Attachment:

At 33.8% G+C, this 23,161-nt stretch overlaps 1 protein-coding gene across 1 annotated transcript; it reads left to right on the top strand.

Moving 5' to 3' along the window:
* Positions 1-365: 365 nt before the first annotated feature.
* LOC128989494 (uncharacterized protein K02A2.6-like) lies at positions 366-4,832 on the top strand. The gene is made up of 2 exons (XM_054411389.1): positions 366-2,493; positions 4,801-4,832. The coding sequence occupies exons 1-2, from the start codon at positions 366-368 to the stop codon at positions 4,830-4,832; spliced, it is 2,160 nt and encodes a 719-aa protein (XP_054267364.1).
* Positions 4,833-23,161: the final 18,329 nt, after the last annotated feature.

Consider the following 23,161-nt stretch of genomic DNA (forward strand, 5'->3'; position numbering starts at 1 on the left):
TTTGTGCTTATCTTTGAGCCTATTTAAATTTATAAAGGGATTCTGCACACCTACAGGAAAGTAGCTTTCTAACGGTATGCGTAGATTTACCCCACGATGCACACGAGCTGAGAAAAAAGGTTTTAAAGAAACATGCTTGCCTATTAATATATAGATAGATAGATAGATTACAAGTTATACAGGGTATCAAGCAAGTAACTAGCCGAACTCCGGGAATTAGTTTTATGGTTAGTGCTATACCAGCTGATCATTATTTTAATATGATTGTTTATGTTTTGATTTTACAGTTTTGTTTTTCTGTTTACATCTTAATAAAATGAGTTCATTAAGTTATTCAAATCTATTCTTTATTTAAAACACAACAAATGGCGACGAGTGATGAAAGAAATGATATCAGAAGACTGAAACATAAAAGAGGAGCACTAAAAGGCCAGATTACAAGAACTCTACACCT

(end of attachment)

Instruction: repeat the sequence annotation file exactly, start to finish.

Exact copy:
At 33.8% G+C, this 23,161-nt stretch overlaps 1 protein-coding gene across 1 annotated transcript; it reads left to right on the top strand.

Moving 5' to 3' along the window:
* Positions 1-365: 365 nt before the first annotated feature.
* LOC128989494 (uncharacterized protein K02A2.6-like) lies at positions 366-4,832 on the top strand. The gene is made up of 2 exons (XM_054411389.1): positions 366-2,493; positions 4,801-4,832. The coding sequence occupies exons 1-2, from the start codon at positions 366-368 to the stop codon at positions 4,830-4,832; spliced, it is 2,160 nt and encodes a 719-aa protein (XP_054267364.1).
* Positions 4,833-23,161: the final 18,329 nt, after the last annotated feature.

Consider the following 23,161-nt stretch of genomic DNA (forward strand, 5'->3'; position numbering starts at 1 on the left):
TTTGTGCTTATCTTTGAGCCTATTTAAATTTATAAAGGGATTCTGCACACCTACAGGAAAGTAGCTTTCTAACGGTATGCGTAGATTTACCCCACGATGCACACGAGCTGAGAAAAAAGGTTTTAAAGAAACATGCTTGCCTATTAATATATAGATAGATAGATAGATTACAAGTTATACAGGGTATCAAGCAAGTAACTAGCCGAACTCCGGGAATTAGTTTTATGGTTAGTGCTATACCAGCTGATCATTATTTTAATATGATTGTTTATGTTTTGATTTTACAGTTTTGTTTTTCTGTTTACATCTTAATAAAATGAGTTCATTAAGTTATTCAAATCTATTCTTTATTTAAAACACAACAAATGGCGACGAGTGATGAAAGAAATGATATCAGAAGACTGAAACATAAAAGAGGAGCACTAAAAGGCCAGATTACAAGAACTCTACACCT